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A Russian man with a facial birth defect signed a military contract to pay for plastic surgery. He died in Ukraine.
Anton Fedoseyev, a 21-year-old from Russia’s Leningrad region, died near Kharkiv in May 2022. Fedoseyev was born with a birth defect that affected his face and had long dreamed of getting plastic surgery. He signed a contract with the army to earn money to pay for the operation. He spoke to Sever Realii, a division of Radio Free Europe/Radio Liberty, before his death.
According to Sever Realii, Fedoseyev grew up in a large family in the village of Bolshoy Sabsk in the Leningrad region’s Volosovsky District. He had two brothers and one sister. After his father died in 2004, his mother raised the children alone. During his school years, he spent two years in a social services center for children with “difficult life situations” after his mother started drinking. According to teachers who worked at the center at the time, Fedoseyev stood out from the other children: he “was very responsible and a great student.” He never resorted to violence and always tried to resolve other students’ conflicts, the teachers told Sever Realii.
When Anton was born, his umbilical cord became wrapped around his face; doctors had to perform immediate surgery to save his life, leaving him with a defect on his nose. According to Sever Realii, he was embarrassed by his appearance and dreamed of getting plastic surgery “to make his nose look like everyone else’s” — but there was no way to earn enough money in his village.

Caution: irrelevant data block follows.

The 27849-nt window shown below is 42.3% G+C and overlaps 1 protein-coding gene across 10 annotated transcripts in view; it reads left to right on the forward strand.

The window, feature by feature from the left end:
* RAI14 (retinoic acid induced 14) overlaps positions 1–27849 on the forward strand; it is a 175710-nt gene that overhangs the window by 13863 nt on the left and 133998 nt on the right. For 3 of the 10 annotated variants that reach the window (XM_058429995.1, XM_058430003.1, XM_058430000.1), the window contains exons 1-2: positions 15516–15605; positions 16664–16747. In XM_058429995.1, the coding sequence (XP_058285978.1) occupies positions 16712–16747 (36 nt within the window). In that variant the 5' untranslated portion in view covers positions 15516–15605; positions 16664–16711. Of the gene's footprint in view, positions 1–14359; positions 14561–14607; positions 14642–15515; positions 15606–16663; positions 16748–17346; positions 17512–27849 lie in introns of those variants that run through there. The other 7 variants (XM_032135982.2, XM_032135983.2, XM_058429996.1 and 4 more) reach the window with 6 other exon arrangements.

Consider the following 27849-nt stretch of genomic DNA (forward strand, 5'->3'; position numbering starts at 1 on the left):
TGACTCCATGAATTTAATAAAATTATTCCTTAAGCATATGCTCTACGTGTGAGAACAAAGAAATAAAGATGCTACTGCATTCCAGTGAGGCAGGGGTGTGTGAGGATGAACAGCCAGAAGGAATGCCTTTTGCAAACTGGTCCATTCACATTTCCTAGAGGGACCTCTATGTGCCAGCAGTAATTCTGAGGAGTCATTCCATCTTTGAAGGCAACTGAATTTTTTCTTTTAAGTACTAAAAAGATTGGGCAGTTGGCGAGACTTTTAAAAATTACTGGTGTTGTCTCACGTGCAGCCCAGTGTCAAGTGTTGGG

In the summer of 2020, after graduating from technical school, where he studied to be a tractor operator, Fedoseyev received a draft notice from his local enlistment office. After serving his mandatory military service, he signed a contract to stay in the army. According to his sister, Alyona, becoming a contract soldier was the only feasible way for him to earn enough money for his surgery.
On local farms, they don’t really pay anything, and they withhold your money. Of course he was looking for some kind of stability — that’s why he signed the contract, despite us all trying to talk him out of it. When they offered to take him out of the country, as I understand it, he could still decline. But he always said, “I’m not a coward.” And he agreed to go.
According to Fedoseyev’s sister, in early May, he called her to tell her about the good money he was making and how he would be able to use it to help their mother. On May 19, he died after coming under artillery fire in Ukraine’s Kharkiv region. According to Sever Realii, Fedoseyev was brought home in a zinc coffin with a small window through which his face was visible. He was buried on May 25.
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